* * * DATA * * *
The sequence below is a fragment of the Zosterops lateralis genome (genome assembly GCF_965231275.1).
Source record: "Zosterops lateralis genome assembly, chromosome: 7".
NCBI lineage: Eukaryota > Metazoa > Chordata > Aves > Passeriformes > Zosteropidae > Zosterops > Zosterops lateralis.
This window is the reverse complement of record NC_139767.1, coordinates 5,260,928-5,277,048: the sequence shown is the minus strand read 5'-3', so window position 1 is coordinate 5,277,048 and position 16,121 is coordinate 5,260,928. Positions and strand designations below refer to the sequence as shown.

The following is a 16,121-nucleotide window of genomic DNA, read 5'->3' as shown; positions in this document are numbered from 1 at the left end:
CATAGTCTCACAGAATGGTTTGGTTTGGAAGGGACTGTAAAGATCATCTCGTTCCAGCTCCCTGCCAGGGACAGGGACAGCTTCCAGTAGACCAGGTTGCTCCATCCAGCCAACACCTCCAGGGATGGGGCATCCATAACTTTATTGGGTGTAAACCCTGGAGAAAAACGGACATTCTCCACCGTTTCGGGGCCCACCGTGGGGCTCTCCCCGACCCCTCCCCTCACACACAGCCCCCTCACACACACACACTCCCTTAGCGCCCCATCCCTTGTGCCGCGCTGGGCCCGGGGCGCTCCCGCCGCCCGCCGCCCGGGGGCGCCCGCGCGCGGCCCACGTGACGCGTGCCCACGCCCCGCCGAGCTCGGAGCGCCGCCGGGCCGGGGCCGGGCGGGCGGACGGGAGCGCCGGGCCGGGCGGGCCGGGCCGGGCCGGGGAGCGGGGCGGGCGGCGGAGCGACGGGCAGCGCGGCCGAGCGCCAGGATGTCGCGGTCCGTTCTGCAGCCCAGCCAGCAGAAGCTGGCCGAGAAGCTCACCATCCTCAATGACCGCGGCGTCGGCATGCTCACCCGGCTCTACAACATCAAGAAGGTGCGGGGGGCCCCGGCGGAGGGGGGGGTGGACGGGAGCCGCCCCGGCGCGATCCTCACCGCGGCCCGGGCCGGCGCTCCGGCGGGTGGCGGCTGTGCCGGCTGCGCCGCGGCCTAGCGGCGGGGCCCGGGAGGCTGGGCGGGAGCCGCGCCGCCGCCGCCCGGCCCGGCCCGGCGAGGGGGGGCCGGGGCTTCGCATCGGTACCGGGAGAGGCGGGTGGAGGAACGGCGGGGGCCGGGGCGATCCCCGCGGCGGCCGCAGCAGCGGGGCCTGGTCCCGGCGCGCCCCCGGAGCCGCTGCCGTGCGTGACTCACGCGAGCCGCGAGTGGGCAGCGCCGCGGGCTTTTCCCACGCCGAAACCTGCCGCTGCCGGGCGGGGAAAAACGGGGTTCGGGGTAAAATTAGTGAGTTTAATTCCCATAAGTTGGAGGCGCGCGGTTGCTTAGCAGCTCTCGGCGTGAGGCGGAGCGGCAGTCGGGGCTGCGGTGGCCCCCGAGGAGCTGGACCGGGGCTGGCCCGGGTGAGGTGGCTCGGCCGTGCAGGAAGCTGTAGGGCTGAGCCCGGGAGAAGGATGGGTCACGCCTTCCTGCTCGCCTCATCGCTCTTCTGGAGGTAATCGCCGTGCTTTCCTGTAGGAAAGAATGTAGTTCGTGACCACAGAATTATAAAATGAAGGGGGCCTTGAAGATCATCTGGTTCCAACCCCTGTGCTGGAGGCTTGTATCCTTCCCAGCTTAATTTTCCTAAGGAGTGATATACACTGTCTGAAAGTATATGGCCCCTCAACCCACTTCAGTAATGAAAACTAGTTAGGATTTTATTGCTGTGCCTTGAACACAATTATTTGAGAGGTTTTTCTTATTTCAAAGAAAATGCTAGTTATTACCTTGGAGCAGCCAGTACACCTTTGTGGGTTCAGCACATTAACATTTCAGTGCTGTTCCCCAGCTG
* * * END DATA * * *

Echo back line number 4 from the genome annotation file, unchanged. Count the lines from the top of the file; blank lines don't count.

This window is the reverse complement of record NC_139767.1, coordinates 5,260,928-5,277,048: the sequence shown is the minus strand read 5'-3', so window position 1 is coordinate 5,277,048 and position 16,121 is coordinate 5,260,928. Positions and strand designations below refer to the sequence as shown.